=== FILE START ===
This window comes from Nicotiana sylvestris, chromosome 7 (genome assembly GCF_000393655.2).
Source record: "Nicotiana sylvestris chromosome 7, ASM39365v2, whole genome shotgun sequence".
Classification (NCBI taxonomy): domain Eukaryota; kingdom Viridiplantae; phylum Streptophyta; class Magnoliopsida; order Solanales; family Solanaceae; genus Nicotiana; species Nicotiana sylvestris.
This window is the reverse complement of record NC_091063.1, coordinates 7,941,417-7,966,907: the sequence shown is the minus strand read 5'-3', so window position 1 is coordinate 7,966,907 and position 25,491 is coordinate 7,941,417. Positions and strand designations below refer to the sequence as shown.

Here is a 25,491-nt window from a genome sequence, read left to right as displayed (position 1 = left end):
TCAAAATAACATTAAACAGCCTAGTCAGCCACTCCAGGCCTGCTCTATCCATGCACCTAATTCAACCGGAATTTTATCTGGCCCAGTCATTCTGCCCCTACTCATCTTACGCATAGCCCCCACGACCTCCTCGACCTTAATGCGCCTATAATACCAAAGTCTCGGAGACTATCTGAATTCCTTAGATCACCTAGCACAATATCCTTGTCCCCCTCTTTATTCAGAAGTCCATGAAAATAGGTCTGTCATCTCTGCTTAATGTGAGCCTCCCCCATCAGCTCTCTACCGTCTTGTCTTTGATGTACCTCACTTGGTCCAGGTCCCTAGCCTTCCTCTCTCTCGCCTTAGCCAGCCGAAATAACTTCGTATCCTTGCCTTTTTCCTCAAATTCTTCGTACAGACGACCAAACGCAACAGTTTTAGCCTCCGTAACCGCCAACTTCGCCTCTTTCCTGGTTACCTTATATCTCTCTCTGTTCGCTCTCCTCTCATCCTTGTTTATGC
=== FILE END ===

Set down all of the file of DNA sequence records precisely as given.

This window comes from Nicotiana sylvestris, chromosome 7 (genome assembly GCF_000393655.2).
Source record: "Nicotiana sylvestris chromosome 7, ASM39365v2, whole genome shotgun sequence".
Classification (NCBI taxonomy): domain Eukaryota; kingdom Viridiplantae; phylum Streptophyta; class Magnoliopsida; order Solanales; family Solanaceae; genus Nicotiana; species Nicotiana sylvestris.
This window is the reverse complement of record NC_091063.1, coordinates 7,941,417-7,966,907: the sequence shown is the minus strand read 5'-3', so window position 1 is coordinate 7,966,907 and position 25,491 is coordinate 7,941,417. Positions and strand designations below refer to the sequence as shown.

Here is a 25,491-nt window from a genome sequence, read left to right as displayed (position 1 = left end):
TCAAAATAACATTAAACAGCCTAGTCAGCCACTCCAGGCCTGCTCTATCCATGCACCTAATTCAACCGGAATTTTATCTGGCCCAGTCATTCTGCCCCTACTCATCTTACGCATAGCCCCCACGACCTCCTCGACCTTAATGCGCCTATAATACCAAAGTCTCGGAGACTATCTGAATTCCTTAGATCACCTAGCACAATATCCTTGTCCCCCTCTTTATTCAGAAGTCCATGAAAATAGGTCTGTCATCTCTGCTTAATGTGAGCCTCCCCCATCAGCTCTCTACCGTCTTGTCTTTGATGTACCTCACTTGGTCCAGGTCCCTAGCCTTCCTCTCTCTCGCCTTAGCCAGCCGAAATAACTTCGTATCCTTGCCTTTTTCCTCAAATTCTTCGTACAGACGACCAAACGCAACAGTTTTAGCCTCCGTAACCGCCAACTTCGCCTCTTTCCTGGTTACCTTATATCTCTCTCTGTTCGCTCTCCTCTCATCCTTGTTTATGC